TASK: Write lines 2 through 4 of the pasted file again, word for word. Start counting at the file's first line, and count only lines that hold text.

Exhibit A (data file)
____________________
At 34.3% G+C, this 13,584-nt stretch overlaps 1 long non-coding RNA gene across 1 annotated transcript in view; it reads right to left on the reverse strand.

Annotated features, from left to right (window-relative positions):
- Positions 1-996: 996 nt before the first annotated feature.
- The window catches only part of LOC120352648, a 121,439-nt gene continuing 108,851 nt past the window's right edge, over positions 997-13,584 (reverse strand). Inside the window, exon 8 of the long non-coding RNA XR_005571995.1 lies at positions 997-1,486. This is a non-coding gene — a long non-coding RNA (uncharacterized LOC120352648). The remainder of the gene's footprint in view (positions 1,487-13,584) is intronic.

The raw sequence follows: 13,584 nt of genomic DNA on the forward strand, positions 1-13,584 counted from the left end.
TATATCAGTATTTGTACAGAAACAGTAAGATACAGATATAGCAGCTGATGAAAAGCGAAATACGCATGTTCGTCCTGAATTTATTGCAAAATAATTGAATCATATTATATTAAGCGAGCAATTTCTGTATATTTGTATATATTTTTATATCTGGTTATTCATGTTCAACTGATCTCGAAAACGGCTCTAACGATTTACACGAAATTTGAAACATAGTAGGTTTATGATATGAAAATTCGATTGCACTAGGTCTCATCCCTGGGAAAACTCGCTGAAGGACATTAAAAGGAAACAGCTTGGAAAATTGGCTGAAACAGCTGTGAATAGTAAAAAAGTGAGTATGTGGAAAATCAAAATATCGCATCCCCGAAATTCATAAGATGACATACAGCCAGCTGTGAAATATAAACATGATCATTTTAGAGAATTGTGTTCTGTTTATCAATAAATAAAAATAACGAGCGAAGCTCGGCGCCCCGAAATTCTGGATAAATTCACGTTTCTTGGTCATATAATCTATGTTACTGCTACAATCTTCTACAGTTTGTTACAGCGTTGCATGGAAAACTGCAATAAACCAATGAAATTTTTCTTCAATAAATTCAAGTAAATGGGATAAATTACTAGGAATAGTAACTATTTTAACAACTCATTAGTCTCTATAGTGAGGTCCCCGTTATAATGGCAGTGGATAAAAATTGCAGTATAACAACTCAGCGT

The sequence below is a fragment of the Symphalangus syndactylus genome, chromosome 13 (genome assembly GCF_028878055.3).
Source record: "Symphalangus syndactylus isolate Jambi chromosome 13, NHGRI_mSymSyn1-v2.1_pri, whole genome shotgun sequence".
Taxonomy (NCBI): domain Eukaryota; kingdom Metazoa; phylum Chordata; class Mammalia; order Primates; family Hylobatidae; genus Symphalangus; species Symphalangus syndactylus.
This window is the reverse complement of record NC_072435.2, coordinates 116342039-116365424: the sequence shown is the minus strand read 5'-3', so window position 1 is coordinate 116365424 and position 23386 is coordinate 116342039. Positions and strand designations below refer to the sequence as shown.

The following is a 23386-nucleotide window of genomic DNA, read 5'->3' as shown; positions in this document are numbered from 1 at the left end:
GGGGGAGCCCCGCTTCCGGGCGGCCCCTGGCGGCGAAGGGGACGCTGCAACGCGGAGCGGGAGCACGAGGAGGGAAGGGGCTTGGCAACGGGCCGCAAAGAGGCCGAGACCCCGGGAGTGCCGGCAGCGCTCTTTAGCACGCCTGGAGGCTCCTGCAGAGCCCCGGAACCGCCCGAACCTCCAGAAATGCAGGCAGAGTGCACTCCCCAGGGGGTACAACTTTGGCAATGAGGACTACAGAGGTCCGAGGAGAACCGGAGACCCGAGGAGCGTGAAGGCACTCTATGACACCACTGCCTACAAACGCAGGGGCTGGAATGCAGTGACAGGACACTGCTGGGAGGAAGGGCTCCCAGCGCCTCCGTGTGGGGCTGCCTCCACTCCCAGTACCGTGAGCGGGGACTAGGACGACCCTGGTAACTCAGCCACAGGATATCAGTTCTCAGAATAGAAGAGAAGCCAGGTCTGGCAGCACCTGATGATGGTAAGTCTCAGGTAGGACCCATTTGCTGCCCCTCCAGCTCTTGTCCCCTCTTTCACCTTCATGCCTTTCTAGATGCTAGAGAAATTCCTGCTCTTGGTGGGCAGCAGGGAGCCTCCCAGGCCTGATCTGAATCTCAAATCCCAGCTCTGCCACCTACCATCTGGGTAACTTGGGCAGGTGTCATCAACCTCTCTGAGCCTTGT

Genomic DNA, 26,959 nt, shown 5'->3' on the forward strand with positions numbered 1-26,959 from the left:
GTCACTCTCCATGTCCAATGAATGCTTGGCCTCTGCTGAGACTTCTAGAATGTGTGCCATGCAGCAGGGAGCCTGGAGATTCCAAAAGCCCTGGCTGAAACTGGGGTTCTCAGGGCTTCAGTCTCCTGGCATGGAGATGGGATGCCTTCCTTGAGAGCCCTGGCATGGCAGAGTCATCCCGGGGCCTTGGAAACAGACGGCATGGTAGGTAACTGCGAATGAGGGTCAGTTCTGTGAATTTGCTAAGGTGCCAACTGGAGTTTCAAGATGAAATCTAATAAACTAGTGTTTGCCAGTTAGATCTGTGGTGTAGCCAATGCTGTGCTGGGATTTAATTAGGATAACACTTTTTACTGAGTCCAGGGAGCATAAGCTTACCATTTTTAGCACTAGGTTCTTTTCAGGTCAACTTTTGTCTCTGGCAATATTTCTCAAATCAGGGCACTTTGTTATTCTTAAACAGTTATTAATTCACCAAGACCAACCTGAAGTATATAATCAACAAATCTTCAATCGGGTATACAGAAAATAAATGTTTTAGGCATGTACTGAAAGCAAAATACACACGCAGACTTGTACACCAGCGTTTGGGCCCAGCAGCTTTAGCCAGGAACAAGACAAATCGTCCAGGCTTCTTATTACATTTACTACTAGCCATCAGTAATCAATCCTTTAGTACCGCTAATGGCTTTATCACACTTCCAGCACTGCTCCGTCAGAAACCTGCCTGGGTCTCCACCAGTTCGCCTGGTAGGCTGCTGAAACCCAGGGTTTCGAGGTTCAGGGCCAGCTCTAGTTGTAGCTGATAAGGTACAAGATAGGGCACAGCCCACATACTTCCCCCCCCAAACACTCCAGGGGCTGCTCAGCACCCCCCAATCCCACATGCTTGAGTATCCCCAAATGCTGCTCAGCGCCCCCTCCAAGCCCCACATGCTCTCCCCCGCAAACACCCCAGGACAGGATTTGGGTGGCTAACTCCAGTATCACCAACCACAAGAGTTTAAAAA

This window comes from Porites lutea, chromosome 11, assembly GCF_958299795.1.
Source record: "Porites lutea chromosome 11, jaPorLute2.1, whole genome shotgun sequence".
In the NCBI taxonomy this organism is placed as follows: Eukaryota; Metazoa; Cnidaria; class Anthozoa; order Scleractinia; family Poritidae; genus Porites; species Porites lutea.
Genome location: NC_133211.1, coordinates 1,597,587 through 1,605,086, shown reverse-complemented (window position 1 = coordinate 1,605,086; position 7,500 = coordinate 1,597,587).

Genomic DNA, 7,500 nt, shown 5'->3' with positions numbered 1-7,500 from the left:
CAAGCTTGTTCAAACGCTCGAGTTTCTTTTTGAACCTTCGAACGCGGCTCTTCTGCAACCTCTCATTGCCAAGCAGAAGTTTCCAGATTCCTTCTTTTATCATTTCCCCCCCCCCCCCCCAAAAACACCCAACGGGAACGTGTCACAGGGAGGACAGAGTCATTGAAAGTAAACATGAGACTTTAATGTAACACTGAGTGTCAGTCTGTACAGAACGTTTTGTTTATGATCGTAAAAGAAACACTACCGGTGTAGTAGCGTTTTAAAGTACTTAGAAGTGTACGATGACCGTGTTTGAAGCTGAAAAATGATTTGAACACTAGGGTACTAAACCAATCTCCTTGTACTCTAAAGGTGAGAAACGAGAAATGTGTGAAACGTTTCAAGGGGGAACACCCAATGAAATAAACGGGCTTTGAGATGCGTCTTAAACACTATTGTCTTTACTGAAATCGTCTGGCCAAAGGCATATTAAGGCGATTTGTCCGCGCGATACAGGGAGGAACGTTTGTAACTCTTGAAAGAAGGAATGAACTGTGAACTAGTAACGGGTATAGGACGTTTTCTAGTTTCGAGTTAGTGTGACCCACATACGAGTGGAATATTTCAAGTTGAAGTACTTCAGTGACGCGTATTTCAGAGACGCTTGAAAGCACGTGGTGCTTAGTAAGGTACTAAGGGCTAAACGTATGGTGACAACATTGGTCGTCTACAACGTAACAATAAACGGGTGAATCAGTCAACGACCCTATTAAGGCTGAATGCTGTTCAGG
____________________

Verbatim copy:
Annotated features, from left to right (window-relative positions):
- Positions 1-996: 996 nt before the first annotated feature.
- The window catches only part of LOC120352648, a 121,439-nt gene continuing 108,851 nt past the window's right edge, over positions 997-13,584 (reverse strand). Inside the window, exon 8 of the long non-coding RNA XR_005571995.1 lies at positions 997-1,486. This is a non-coding gene — a long non-coding RNA (uncharacterized LOC120352648). The remainder of the gene's footprint in view (positions 1,487-13,584) is intronic.